The classic means of decorating shawl-goods was by the twill-tapestry technique, unique to the manufacture of this fabric: a twill weave using, instead of a shuttle, a multiplicity of small bobbins laden with different colors of yarn to incorporate the design into the weave. Designers drew and colored the pattern, and a scribe translated it into a shorthand form called talim(Coding Language). Dyers tinted the yarn in the required colors with vegetable dyes, and other specialists made and dressed the warp and put it to the loom. Only then did the weaver put his hand to it. Two weavers sat at each loom, manipulating the bobbins in response to the instructions of the master weaver reading aloud from the talim. Shawls were woven in pairs, and an elaborate design could be months or even years in the making.

In the nineteenth century, as patterns became more complex, shawls were often woven in numerous small pieces, the skill of the darner who joined them together being such that the seams were practically invisible and the whole looked and felt like a single piece of material. Another development of the nineteenth century was the substitution of embroidery on plain pashmina fabric for tapestry work. At the start of the twenty-first century the skills of the twill-tapestry weaver have all but disappeared, but perhaps more embroidered pashmina shawls are being produced in Kashmir than ever before, in response to demand from the prosperous Indian middle class. Simultaneously, efforts are under way to revive the art of twill-tapestry, as well as to diversify the product, and a small number of superlative pieces are being created in both traditional and innovative techniques and designs.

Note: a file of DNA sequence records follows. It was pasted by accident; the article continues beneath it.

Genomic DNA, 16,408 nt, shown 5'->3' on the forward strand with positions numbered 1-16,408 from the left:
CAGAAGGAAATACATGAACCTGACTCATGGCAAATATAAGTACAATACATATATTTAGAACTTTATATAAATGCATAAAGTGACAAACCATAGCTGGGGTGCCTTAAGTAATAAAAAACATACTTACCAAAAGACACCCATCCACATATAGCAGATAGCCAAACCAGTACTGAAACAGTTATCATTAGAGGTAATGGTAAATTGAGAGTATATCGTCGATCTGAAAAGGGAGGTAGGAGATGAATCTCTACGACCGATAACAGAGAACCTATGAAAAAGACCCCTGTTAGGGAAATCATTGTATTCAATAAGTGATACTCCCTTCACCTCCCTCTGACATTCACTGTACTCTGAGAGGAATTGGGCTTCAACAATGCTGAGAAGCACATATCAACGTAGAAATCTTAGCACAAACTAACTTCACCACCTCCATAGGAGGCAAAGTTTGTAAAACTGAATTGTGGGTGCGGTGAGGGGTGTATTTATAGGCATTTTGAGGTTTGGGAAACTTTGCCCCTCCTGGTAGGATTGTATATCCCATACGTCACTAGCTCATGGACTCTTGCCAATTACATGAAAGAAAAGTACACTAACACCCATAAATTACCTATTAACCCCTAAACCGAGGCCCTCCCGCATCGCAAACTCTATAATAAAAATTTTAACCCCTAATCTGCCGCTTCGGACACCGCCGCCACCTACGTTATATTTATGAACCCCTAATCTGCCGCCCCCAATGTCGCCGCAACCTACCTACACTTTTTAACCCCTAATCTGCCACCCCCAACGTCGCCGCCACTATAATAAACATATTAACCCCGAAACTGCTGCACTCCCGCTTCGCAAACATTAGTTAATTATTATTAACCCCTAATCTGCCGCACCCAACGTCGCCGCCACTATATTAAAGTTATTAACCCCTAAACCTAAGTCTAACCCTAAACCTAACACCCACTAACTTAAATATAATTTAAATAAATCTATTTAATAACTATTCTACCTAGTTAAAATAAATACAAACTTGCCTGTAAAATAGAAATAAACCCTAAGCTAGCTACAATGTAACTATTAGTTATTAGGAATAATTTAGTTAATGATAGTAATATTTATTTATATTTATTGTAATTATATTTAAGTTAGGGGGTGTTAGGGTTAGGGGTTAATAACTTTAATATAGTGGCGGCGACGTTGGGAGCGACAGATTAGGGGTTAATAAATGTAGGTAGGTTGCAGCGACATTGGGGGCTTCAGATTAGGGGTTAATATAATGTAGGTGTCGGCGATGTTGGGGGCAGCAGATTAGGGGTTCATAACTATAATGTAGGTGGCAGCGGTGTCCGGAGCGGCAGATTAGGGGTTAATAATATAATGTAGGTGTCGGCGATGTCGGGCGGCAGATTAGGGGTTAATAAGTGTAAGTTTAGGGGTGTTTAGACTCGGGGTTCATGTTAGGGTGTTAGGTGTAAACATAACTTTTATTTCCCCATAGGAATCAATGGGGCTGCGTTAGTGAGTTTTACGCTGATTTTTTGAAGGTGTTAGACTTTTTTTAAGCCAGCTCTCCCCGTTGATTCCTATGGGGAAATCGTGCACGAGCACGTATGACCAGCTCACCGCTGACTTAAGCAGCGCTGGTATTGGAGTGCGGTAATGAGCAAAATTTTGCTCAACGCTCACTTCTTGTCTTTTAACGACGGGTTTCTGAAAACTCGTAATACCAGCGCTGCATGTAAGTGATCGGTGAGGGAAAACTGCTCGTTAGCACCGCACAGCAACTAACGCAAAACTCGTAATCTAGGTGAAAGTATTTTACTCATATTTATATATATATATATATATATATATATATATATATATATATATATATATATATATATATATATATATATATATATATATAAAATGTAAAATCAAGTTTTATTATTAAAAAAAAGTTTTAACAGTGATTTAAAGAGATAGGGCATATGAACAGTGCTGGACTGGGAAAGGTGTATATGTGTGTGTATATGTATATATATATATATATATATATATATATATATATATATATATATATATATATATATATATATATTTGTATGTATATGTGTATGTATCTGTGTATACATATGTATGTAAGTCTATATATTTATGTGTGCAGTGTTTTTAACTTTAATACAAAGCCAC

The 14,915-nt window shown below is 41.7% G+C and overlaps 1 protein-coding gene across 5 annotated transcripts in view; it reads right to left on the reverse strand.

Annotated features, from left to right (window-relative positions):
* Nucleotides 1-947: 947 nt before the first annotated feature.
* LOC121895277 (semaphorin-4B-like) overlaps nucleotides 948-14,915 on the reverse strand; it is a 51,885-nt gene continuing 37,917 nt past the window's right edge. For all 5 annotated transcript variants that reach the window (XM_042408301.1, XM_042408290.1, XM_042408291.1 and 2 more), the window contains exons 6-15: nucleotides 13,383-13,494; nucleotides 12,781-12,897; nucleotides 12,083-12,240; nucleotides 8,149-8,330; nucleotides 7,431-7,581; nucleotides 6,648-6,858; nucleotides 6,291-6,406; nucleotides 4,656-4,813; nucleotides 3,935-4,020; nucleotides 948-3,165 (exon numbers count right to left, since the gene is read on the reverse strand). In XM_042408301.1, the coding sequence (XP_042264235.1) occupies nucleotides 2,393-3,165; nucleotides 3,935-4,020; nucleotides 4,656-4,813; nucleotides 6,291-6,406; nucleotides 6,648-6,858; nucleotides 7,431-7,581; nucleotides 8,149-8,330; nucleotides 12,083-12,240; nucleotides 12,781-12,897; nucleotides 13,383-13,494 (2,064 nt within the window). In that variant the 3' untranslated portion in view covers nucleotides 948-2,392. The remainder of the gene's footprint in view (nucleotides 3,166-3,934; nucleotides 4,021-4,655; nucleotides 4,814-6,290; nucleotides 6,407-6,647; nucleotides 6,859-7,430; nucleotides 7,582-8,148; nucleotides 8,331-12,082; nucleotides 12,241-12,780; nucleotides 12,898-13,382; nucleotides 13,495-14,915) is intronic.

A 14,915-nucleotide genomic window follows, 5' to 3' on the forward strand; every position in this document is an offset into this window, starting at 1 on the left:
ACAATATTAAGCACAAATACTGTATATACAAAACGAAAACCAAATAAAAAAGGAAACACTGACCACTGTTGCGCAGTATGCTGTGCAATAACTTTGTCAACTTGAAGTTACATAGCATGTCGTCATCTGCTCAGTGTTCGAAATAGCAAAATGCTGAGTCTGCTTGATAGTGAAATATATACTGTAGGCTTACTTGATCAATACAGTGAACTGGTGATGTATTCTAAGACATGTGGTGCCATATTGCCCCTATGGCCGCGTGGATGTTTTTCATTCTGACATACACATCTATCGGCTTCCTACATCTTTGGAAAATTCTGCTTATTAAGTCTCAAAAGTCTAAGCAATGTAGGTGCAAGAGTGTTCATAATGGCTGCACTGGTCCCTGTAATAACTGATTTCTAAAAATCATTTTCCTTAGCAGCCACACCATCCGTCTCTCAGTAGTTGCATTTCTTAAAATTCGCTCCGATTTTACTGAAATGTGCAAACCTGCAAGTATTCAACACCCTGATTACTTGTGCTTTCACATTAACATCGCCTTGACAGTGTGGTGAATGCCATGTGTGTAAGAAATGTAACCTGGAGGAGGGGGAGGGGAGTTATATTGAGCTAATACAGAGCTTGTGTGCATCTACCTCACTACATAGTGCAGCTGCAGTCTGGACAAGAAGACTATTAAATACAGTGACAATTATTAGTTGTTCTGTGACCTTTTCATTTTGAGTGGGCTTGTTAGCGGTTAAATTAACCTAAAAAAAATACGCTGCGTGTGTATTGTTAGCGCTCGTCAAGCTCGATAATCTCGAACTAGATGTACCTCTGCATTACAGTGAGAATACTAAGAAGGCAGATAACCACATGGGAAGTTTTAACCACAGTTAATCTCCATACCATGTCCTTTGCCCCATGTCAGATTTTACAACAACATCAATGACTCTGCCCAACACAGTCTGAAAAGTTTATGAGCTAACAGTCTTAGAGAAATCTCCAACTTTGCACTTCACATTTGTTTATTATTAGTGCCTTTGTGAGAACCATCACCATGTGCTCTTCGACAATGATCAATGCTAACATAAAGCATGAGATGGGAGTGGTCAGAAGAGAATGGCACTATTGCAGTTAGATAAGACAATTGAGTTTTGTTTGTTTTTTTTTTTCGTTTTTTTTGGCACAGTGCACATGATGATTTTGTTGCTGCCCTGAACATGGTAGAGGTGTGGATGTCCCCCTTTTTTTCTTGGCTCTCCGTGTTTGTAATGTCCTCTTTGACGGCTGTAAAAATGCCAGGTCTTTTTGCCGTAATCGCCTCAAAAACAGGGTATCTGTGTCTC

From the mid-eighteenth century till about 1870, the shawl industry was heavily taxed and provided more revenue for successive governments of Kashmir than all other sources together. This burden of taxation fell most heavily on the weavers, the exploitation of whom reached an extent that could be described almost as serfdom.